Sunday, January 30, 2011

My House

I bought this house in the summer of 1996 - newly painted stark white!
The home was known as the George Earl Smith house - he and his wife moved in to Hunter River in the 1950s from New Glasgow, PEI.  George operated a blacksmith adjacent to the property.  They lived here till the 1980s after which time the house was rented until I purchased it.  Here they are standing to the front right of the house.
The house is a rare cross-gable style house and built around 1905 according to mortgage deed research.  My research, of which information is sketchy, has led me to believe the building/house was the mill office for the grist and saw mills and electric light plant operations at the dam below.  Lefuta Wood bought the property and mills in the 1920s - he lived nearby in Breadalbane.  During my renovations (of which nothing could have been achieved without the dedicated work of Arnold Smith) I discovered a few clues - the date 1937 written on a roof rafter; a 1937 car license plate found between the walls; evidence a stove with chimney once sat where my stair and landing are now; the living room has horizontal hardwood around the walls but stops 18" above the floor - possibly there was a built-in bench here and removed when the walls were gyproced.  The entire upstairs is sheathed with boards (he owned the saw mill), no plaster at all, wallpaper was applied to the raw wood.  Interesting and mysterious! 
View from the rear. 
 Front - Winter 2011
 Rear - photo taken from below at the bridge dam.
 The original front door and my newly renovated porch.
 Stair landing - to the left was a chimney hole through the wall.
My renovated kitchen cupboards - I had my brother cut holes in the basic flat plywood doors and put in wainscotting (glass in shorter units) all complete with new door pulls.  I struggled with choosing a colour to paint them - I didn't want white, green beige, yellow - an interior design friend suggested "light pumpkin" - so it was trimmed with Island red clay coloured countertop and large new crown moulding.  The backsplash tile and new flooring is to come.

Historic MacCallum House, Brackley Beach, PEI

MacCallum House.  Photo taken February 24th, 2010
 "The MacCallum house in Brackley Beach was built before the middle of the nineteenth century by two itinerant Scottish masons for Captain James MacCallum, whose father, Duncan immigrated to PEI from Scotland in 1770. "Linden Cottage" underwent a rather drastic renovation in the early 1950s, at which time a kitchen wing was demolished and the rear shed dormer added.  The three frontal shed dormers were built in the 1930s.  There is a feeling the stability and permanence about this house.  The stones have been cut with precision and laid with great skill and care, because the walls are still straight and true.  It stands in a lovely pastoral setting surrounded by linden trees imported from Scotland."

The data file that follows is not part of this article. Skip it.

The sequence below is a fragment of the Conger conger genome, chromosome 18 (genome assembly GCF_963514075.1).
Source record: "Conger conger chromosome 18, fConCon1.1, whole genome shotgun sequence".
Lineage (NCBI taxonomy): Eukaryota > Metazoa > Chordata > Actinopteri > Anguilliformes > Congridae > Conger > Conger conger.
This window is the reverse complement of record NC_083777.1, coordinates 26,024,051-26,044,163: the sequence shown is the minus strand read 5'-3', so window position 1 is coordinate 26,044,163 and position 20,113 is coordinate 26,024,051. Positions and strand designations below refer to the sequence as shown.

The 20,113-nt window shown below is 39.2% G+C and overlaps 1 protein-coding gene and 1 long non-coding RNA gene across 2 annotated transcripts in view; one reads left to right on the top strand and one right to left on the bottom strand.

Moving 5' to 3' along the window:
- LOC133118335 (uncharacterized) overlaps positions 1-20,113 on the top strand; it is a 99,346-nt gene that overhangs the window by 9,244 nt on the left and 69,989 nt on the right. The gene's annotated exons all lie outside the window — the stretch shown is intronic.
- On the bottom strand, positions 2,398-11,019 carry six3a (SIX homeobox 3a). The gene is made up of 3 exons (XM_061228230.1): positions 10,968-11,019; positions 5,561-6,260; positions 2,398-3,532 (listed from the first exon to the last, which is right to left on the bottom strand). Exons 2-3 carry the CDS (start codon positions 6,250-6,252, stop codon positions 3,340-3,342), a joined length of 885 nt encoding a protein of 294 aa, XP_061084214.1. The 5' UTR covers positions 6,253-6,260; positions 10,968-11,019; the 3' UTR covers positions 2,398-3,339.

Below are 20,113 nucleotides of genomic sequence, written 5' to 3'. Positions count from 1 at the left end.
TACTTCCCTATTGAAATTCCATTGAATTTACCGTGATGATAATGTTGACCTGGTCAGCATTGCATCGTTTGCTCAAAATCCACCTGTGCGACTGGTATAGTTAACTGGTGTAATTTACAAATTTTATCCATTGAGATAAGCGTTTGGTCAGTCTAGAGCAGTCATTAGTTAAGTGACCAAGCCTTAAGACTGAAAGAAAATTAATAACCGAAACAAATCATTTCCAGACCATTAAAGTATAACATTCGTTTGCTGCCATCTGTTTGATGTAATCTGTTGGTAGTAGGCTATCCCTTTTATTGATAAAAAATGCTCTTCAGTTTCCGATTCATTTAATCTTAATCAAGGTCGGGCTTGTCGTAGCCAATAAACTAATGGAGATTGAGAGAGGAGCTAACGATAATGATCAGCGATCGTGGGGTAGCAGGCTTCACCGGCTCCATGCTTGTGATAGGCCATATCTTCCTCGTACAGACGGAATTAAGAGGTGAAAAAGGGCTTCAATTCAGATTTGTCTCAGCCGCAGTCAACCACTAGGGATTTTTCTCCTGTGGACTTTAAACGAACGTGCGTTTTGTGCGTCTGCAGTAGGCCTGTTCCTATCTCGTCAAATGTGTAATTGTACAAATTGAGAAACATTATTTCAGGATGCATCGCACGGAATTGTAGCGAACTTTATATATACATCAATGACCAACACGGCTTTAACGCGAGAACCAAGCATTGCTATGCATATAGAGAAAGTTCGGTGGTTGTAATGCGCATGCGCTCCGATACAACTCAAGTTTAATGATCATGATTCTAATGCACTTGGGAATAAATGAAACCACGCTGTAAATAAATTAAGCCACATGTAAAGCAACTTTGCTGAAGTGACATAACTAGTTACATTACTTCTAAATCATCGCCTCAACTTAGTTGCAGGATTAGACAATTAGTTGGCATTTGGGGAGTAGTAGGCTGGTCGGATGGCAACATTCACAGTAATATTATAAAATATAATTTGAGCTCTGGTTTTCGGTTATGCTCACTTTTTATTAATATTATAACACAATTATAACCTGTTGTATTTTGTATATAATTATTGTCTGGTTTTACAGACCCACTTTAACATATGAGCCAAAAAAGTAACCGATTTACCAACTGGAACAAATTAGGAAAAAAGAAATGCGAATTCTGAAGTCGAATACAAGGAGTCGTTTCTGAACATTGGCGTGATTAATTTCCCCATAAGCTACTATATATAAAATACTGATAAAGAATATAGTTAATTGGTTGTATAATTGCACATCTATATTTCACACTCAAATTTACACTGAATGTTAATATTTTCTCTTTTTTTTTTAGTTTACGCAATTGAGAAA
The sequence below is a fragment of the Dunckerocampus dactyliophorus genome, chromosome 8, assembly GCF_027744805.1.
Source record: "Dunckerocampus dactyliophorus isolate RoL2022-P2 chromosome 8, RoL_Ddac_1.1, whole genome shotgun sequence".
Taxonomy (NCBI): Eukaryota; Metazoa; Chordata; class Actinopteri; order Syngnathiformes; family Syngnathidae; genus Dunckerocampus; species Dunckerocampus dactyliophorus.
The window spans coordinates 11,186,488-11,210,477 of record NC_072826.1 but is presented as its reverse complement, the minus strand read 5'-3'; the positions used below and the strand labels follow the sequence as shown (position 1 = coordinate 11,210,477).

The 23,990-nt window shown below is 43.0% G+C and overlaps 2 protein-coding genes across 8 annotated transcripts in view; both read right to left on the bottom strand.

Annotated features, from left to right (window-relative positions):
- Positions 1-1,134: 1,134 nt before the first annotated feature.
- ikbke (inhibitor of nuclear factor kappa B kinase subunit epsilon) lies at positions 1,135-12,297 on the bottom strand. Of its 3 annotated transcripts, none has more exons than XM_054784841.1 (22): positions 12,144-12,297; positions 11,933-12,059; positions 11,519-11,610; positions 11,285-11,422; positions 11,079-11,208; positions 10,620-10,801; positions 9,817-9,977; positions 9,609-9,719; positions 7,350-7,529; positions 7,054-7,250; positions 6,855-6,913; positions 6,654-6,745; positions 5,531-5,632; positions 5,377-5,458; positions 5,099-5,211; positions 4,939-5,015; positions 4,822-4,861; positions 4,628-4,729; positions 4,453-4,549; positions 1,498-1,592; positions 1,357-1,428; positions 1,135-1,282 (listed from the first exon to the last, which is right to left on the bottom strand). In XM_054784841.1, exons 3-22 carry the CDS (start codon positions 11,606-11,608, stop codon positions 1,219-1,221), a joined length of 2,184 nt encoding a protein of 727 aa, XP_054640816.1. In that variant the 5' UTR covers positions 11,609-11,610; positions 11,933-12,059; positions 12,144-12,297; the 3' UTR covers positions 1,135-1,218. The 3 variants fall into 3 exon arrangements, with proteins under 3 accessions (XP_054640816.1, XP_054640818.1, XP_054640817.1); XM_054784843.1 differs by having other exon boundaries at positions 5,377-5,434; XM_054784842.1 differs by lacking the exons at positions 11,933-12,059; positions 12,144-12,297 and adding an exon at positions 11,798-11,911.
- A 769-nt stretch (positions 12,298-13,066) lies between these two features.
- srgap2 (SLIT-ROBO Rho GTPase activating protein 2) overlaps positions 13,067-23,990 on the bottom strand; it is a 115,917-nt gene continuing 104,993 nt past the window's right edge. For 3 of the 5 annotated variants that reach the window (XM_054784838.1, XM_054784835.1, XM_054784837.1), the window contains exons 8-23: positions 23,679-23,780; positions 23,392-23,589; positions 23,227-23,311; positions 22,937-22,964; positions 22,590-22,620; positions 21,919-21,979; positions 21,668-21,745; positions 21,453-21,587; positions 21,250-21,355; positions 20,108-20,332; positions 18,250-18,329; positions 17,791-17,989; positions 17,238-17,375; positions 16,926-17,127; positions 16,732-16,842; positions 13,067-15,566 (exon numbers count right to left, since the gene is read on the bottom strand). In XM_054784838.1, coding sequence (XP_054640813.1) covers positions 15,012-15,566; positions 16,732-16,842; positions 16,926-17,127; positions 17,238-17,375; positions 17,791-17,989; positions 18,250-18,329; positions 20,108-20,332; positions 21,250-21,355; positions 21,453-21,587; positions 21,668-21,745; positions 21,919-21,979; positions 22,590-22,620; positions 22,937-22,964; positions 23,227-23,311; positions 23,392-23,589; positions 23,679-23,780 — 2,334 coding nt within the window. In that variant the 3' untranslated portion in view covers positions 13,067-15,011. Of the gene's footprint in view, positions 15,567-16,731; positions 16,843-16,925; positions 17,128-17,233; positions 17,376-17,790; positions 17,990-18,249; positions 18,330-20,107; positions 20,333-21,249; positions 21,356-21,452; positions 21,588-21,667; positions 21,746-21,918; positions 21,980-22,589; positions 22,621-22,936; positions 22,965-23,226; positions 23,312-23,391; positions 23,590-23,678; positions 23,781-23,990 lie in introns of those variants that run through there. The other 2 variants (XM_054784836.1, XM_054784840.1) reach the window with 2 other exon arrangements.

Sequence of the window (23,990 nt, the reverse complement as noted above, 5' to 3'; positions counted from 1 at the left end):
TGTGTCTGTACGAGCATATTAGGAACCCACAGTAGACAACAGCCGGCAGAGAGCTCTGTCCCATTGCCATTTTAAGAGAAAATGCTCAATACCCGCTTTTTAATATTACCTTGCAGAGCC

cf. The Historic Houses of Prince Edward Island by H.M. Scott Smith.  Pg. 36.  ISBN 1-55046-024-2
 The linden trees guard over this historic property.
 The following two photos taken March 29, 2010 - what has happened?
 Restoration or Renovation?
 The results - photos taken January 28, 2011
 The lindens remain.
The stream flowing to the mill pond beyond - note the kingfisher on the bridge rail.
 A quintessential Canadian winter scene - pond hockey.

Wednesday, January 26, 2011

St. James Anglican Church, Porthill

As I was leaving Porthill I met the Rector-in-Charge, Rev. Andrew Mortimer - he was just arriving.  I commented that I had never been inside the "new" St. James Church - here's a few photos.  I was told recently that the ceiling at St. James as built like the hull of a ship - this would make sense, as you can see, the Parish was the home church of James Yeo, well-known ship builder who lived nearby.
This church opened for service on September 20, 1885.  Parishioners were honoured with the visit of the Archbishop of Cantebury on June 11, 1939.
 Beautiful woodwork and detailing.
 South side stained glass window.

 Looking westward to the rear of the church.

The beauty of Rural Prince Edward Island in Winter!

I was to Porthill today.  There was a light snowfall last night and with the bright sunshine today the snow covered landscape literally sparkled!  Here's a farmstead near Porthill. 

Below is the Anglican Parish of Porthill.  To the left was the first church of this parish, built in 1841 and currently being restored; later in the century a new church (center) was built across the road; and in the early 1900s the rectory, built large in the fox-style.
As I left Porthill I stayed along the shore road and took this photo of a farmstead in Lot 16 - behind is the Grand River.

More of my favourite barns...

This barn is located near Alberton - it retains much of its original detail.  So often these old barns have their doorways, windows and hatches boarded up for modern use.  The owners continue to care for, and keep up maintenance on this barn as it hasn't been used for livestock in years.
And yet another of my favourite barns - located on the former Currie homestead on the Western Road in Alma, down the hill from Holy Trinity Alma Anglican Church (see below).  This barn also hasn't been used in years.